The Corner


Here’s the London Times obituary of Markus Wolf, the East German spymaster and, incidentally, the model for John le Carre’s Karla, who died last week. Read the whole thing, but these passages are worth noting, particularly given the oddly favorable way the old GDR is sometimes now discussed in Germany:

It was in Stalin’s Moscow that Wolf discovered what real power was, and how it might be used. After East Germany’s collapse, Wolf liked to portray himself in the West as just another intelligence chief. Relativising himself then became his life’s work, a project that had some success. Introduced to a meeting at the Reform Club in London in July last year as a “great European”, even Wolf looked somewhat startled. Others saw him much more plausibly as a fanatic and a brute. Exuding bohemian charm (he even wrote a cook book on the “secrets of the Russian cuisine”), and proclaiming a sudden (if wholly unconvincing) rediscovery of his “Jewishness” after 1990, he tried to rehabilitate himself and to conceal his part in 40 years of the torture and imprisonment of thousands of East Germans. In fact, the East German secret service was totally different from any Western agency, dedicated as it always was to the murderous traditions of Dzerzhinsky and Beria, and, in part, of the Gestapo. This was seen not just by its use of terror but also by the political power the secret police exercised alongside the party leadership. What distinguished the former from the latter was simply that the former were known about, while the latter were usually invisible…In his spying, Wolf corrupted, without shame or mercy, the lives of many thousands of his victims — a category which must include many of his own agents as well as those on whom they spied. Wherever a weakness of any kind was discovered in anyone possessing secrets or having access to them, Wolf’s men would ruthlessly use it. As he himself said, no one touched by his secret service was ever to be forgotten by it, no debt incurred for which he would not one day exact repayment. Wolf retired from the HVA in 1986, although in November 1989 he reappeared to beg the East Germans to retain communism (revealing for one instant his true political standing). Fleeing to Moscow once again, he decided to return to face trial, sure that the German courts would discharge him. They, showing a clear (some might say shameful) reluctance to accept the extent of his evil, did the next best thing. In 1993 he was given six years for treason and corruption but allowed to appeal and then, in 1997, after a retrial (centred on the view that the original charges were not contrary to East German law and therefore not crimes) he received two years’ probation for false imprisonment and sanctioning torture. He was delighted to have spent not a single night in jail.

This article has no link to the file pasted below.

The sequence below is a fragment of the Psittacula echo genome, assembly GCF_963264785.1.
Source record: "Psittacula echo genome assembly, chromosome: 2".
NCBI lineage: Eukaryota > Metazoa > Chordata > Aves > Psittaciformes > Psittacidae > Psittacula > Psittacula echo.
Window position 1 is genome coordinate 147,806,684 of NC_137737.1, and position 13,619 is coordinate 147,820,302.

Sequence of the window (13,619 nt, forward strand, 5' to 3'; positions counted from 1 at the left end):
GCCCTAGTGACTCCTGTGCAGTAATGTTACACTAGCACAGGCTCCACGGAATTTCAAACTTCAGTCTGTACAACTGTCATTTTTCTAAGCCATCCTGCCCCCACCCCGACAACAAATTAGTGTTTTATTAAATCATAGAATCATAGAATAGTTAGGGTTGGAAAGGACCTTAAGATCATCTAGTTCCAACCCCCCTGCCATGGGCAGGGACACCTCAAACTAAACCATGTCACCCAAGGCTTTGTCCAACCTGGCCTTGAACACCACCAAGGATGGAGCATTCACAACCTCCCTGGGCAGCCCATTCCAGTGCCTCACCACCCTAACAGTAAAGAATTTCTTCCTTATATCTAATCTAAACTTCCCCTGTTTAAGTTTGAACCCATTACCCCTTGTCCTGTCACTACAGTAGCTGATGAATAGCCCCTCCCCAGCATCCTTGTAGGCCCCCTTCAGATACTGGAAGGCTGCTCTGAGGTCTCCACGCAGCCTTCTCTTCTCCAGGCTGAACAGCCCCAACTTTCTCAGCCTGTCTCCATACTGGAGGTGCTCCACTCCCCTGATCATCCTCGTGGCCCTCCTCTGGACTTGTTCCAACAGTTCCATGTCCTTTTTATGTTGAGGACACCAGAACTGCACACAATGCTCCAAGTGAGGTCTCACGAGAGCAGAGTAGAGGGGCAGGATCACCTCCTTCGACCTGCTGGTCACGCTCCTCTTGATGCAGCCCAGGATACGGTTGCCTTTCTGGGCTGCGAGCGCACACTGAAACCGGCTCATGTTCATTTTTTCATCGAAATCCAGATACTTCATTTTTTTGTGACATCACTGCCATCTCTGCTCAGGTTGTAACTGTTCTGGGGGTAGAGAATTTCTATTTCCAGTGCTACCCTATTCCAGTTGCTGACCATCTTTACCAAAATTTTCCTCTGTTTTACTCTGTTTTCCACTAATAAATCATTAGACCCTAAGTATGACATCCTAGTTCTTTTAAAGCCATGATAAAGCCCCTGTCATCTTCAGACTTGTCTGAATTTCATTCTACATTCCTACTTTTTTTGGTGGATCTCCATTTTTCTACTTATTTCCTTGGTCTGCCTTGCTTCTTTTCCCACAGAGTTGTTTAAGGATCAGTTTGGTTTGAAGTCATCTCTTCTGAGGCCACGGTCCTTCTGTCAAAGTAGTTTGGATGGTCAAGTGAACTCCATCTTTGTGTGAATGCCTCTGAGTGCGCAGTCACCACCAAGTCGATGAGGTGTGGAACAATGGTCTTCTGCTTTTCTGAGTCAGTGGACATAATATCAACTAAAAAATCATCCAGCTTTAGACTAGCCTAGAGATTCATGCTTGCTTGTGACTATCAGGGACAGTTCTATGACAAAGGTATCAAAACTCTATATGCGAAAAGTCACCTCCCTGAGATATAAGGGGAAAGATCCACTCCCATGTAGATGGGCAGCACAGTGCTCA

The irony of the way that Wolf, a real monster, was treated under German law, will not, I imagine, be lost on Donald Rumsfeld.